New evidence is surfacing Friday, from a firsthand account from a California member of the Proud Boys who was there.
This member of the Central Valley Proud Boys gave the I-Team's Dan Noyes permission to show his video, but it could become a problem for the group. It confirms that a national leader of the Proud Boys was there, leading dozens of members as they rushed the building.
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We first met Eddie Block covering Trump rallies and counter-protests in Sacramento. He has difficulty walking so he live-streams events from his scooter; but make no mistake. He's a full-fledged Proud Boy, earning his fourth degree of initiation into the group for a fight with anti-fascists last November.
Block said, "I don't know if I hurt the guy or not because I'm crippled, but I got my punches in."
Block flew to the nation's Capitol to attend the Trump rally Wednesday, met a large contingent of Proud Boys from across the country, and drove his scooter along with them to the Capitol building.
They chanted, "USA, USA, USA."
WATCH: Chaos at the Capitol: Minute-by-minute video shows how riots, violence unfolded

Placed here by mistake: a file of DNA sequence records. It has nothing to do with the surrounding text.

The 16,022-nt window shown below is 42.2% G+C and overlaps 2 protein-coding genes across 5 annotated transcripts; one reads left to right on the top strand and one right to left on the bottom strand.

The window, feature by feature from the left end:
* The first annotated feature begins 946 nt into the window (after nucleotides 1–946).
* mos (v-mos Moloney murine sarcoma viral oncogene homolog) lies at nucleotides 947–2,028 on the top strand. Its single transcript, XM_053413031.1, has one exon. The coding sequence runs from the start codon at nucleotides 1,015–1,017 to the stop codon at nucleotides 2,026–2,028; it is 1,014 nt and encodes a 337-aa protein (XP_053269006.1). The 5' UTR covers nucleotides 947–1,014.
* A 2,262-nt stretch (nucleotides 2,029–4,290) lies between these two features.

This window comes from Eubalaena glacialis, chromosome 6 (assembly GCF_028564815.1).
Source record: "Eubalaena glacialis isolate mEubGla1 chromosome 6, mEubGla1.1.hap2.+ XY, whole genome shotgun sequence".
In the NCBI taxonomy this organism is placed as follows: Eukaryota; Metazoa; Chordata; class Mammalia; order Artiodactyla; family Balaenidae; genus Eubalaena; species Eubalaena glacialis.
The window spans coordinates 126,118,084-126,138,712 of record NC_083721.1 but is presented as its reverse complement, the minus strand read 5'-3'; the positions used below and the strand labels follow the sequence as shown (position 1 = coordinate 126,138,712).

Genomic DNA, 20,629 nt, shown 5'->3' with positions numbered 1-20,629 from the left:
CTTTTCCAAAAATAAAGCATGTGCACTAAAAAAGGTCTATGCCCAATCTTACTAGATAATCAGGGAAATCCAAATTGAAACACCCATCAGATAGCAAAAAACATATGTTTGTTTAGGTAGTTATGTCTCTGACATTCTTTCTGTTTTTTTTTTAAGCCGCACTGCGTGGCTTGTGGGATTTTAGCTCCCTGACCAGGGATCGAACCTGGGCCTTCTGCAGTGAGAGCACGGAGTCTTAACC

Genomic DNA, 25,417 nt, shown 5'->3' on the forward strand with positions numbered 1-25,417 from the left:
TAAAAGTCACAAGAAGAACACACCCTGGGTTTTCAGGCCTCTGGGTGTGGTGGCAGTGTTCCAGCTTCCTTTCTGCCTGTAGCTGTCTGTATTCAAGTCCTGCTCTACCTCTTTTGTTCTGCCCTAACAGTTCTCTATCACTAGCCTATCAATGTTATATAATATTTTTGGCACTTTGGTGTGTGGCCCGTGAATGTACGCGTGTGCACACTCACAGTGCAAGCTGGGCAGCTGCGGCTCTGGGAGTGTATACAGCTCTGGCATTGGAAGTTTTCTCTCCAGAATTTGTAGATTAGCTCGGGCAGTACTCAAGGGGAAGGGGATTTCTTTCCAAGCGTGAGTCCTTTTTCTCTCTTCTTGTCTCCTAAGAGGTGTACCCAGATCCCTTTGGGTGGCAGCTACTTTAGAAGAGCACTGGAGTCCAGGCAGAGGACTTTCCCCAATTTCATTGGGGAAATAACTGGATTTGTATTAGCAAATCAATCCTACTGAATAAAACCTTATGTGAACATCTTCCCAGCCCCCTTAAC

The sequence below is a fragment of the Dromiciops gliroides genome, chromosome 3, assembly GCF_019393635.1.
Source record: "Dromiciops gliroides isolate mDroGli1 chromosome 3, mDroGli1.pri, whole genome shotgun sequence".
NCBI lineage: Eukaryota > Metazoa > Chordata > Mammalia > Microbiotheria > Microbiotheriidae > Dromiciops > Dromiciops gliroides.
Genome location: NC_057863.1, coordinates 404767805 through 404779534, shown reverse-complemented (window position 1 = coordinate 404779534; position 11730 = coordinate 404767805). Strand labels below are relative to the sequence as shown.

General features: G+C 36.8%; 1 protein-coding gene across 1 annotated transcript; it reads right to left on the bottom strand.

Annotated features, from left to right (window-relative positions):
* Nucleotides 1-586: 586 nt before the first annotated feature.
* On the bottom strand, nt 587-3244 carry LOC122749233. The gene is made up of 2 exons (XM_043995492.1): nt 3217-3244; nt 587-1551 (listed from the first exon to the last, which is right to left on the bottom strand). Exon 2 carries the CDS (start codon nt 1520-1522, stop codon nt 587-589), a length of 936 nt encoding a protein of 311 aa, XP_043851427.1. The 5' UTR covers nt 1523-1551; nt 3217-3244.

Some in the crowd clearly prepared for battle, one in a helmet and protective vest holding a baseball bat. Block identified the Proud Boys national leadership, who were directing the group. Joe Biggs is the group's lead coordinator.
Their numbers swell as they approach the building. The Capitol complex stairs were a challenge for Block's scooter, but the Proud Boys lifted it down. Ahead of Block, pandemonium breaks out.
Block explains, "And all of a sudden, people just started rushing by me and rushing in there. And this one guy comes running down, these tears, mace running down his face. And he's like, 'Come on you mother f***s , there's more of us than them. Let's go back up there.' Flash bombs going off. Rubber pellets were flying everywhere. Tear gas was everywhere."
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You can see on Block's video how rioters climbed the Capitol's scaffolding. Several Proud Boys lifted his scooter up more stairs to give him a perch on the second balcony from the top.
Block said he wanted to be the last person remaining on the balcony, "Because I know if the cops rush, they're not exactly going to be able to force me to get down."
He was able to live-stream from there, as the chaos inside turned deadly. As the sun went down, police regained control. Block said, "The cops just stormed, took everybody off, but I'm still up here."
Block was the last of the mob on the balcony, and an officer finally ordered him to leave. Police did not arrest him, but offered to help him down three stairs. He declined and took a tumble. Finally, riding off into the night, back to his hotel.
Block is now back home; he says he expects more protests on Inauguration Day. We'll see whether the FBI's crack down on those who rioted will have an impact.